Psychologists define perfectionism as striving for flawlessness and setting high performance standards. This mindset comes with critical self-evaluations and concerns about how other people are judging you. Sound familiar? Most perfectionists say they are only performing at less than their best, but that’s just the perfectionist talking. They are probably doing okay. Sadly, once high standards are met, it’s often not enough, so new benchmarks are set—to be thinner, to be faster. The beat goes on. Simply put, perfectionism is an insatiable task-master fueled by a lot of anxiety about never being quite good enough. It’s like the brain gets hijacked, and your not at the controls anymore.
The F Word
An example caught my eye in the NY Times the other day. “Oh my gosh, oh my gosh, you are not a failure’!” was US Olympic high jumper Chaunté Lowe’s comment recently upon hearing that athletes placing ahead of her in Beijing failed retroactive drug tests, thus giving her the bronze. As a former elite trackster whose childhood dreams got pushed around, I am incredibly disheartened that Chaunté got her podium invite nine years after the crowds left the stadium. But, a failure? My sister, only 1 in about 9,000 people make the US Olympic track team. You never were a failure. Never will be. Podium or not. I totally get why Chaunté would feel that way, and I hope she reads this like a love letter to her soul.
Madison Holleran, the young University of Pennsylvania track runner who committed suicide in the winter of 2014, left behind a note saying: "I thought how unpleasant it is to be locked out, and I thought how it is worse perhaps to be locked in." It’s possible that both of these athletes were trapped in this as if role to be somebody for others that they weren’t for themselves. This fixed way of being gives us little room to separate our identity from what happened.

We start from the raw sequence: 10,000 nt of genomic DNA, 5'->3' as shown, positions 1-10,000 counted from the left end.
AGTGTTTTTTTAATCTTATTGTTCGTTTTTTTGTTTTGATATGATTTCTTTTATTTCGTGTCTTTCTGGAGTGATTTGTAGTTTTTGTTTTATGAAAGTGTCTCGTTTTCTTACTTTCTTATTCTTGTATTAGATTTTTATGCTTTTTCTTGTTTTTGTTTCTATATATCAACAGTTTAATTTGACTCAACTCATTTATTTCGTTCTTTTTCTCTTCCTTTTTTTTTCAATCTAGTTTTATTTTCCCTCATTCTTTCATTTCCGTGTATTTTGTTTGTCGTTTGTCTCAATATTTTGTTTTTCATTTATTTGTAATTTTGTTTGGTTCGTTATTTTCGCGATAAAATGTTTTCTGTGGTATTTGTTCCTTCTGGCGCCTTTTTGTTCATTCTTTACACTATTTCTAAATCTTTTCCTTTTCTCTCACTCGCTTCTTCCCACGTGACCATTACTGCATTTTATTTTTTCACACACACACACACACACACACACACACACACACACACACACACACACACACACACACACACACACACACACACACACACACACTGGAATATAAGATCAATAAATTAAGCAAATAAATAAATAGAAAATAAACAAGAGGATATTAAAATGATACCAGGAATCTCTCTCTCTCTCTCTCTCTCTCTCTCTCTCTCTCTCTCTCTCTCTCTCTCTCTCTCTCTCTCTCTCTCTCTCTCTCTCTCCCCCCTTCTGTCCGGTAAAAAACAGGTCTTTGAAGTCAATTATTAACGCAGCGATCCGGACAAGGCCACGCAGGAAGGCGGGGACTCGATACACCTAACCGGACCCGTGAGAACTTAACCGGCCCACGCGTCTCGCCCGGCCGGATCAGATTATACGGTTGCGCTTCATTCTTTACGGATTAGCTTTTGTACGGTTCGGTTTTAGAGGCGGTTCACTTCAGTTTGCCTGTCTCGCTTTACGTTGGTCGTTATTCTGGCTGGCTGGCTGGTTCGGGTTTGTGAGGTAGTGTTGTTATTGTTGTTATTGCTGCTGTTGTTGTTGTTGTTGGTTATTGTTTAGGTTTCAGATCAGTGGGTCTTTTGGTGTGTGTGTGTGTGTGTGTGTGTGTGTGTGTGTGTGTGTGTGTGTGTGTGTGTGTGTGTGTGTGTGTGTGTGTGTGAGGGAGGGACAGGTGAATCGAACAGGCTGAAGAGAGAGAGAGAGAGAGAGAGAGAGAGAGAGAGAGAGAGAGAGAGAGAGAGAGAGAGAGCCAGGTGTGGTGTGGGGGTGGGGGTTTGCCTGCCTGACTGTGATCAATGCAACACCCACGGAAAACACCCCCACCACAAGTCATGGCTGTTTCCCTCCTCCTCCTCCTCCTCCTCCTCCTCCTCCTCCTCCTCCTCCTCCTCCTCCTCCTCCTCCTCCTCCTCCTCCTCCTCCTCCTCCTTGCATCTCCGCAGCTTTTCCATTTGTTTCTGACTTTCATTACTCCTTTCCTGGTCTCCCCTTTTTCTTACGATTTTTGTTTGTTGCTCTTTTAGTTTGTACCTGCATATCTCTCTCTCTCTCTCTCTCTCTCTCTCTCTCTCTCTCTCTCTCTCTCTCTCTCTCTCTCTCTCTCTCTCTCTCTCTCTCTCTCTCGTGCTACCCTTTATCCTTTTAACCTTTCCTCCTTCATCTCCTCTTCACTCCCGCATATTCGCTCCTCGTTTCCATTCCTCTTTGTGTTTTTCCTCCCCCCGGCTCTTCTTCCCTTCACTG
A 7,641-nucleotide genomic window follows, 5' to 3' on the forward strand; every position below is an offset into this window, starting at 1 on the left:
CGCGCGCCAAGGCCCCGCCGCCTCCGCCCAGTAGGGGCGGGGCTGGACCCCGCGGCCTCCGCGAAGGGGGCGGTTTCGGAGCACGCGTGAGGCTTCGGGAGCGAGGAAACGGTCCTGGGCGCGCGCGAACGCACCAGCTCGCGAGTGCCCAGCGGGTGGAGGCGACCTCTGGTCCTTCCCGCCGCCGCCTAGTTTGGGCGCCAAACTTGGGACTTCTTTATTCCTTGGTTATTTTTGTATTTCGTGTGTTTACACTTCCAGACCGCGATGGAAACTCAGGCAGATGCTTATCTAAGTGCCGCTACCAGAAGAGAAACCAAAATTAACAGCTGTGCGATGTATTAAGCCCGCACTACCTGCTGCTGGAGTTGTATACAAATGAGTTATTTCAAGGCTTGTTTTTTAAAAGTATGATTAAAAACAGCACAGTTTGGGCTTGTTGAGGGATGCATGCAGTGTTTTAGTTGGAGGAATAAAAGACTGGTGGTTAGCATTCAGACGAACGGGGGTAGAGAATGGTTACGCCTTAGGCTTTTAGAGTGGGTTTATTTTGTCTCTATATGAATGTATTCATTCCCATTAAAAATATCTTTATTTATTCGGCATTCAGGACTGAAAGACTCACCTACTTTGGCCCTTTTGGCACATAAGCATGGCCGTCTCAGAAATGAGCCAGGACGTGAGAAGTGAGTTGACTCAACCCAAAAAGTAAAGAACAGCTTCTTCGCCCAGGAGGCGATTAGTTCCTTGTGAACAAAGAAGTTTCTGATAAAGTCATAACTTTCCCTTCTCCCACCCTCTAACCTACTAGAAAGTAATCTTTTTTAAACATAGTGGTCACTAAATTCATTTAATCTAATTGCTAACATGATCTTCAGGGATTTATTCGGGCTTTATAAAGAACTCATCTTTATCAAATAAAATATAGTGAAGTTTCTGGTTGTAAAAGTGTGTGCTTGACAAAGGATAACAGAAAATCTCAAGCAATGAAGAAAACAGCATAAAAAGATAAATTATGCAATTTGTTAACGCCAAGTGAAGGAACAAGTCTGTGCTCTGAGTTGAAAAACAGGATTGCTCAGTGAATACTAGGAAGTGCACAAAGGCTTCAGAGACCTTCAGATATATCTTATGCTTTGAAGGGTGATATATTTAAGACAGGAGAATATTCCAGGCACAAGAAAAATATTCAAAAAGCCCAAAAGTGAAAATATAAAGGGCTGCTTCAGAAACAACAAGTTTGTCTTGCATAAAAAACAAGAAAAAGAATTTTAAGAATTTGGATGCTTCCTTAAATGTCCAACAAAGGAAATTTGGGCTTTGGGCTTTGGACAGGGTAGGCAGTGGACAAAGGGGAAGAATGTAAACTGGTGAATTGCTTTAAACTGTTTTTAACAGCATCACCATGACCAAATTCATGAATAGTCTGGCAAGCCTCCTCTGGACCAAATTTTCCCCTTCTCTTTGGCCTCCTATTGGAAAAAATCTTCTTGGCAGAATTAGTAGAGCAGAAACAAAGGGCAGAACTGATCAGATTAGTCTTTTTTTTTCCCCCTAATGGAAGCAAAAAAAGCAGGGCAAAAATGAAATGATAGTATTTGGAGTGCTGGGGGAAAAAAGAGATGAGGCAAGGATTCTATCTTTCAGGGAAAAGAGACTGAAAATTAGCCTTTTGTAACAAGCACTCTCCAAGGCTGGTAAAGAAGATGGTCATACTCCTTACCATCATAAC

Where do these fixed roles come from? Roles can emanate from childhood, where hidden social messages first were interpreted in ways those providing them may not have ever intended. It's like the parent saying, "good boy" or "good girl" if you make your bed. It implies that if you don’t, then you're a bad person. The bottom line is that you’re just a person--neither good nor bad--developing through experience. Unfortunately, the perfectionist experiences falling short as some judgement against their value. And sadly, the easiest person to take it out on is yourself.
So how do you shift your mindset to be a hardy learner instead of an anxious and self-critical performer? Consider taking on what Stanford researcher Carol Dweck calls having a Growth Mindset. Dweck’s studies show that when individuals are wisely acknowledged for their effort, strategies, process, and focus, they develop resilience and persistence. Outcomes–getting an A, winning a race–are NOT equated with self-worth, challenge is embraced, and mistakes are OK.
This work reshapes your brain, too. Research also shows that people who take on a growth mindset form new and stronger neuron connections that, over time, allow them to develop resilient mindsets primed for learning.
How you talk to yourself–staying curious, asking questions like: "what went well," "what can I learn from this," "what feels difficult," and "who can help me," invites new data and support. Tossing out statements with always, never, and should, creates space for new self-expression.
Take the Growth Mindset Challenge
Be specific in your praise, acknowledging…
AND, not attaching results to self-worth
What does this look like?
A parent to their youth athlete:
Instead of: “You’re the best player out there,” you can say, “You had 6 great passes today.” (Acknowledging effort)
Coach to athlete:
Instead of, “You’re not as good as you said you were,” say, “There’s no doubt you have speed and strength. College is a big transition. Let’s ease up on your workouts so you have something left for racing.” (Focus on strategy)
Instead of, “I suck at the triathlon,” you can say, “I didn’t do what I’d hoped, but I nailed the transitions.” (Focusing on process)
I always tell the athletes that I work with that poor performances are not bad news about you, just more information. You have to depersonalize the experience to come up with solutions. You can do this by asking these three simple questions after a not great performance: 1) What went well? 2) What didn’t go well? 3) What can I do differently next time? Out of these questions come solutions, and they don’t have to be perfect—they just need to work for you.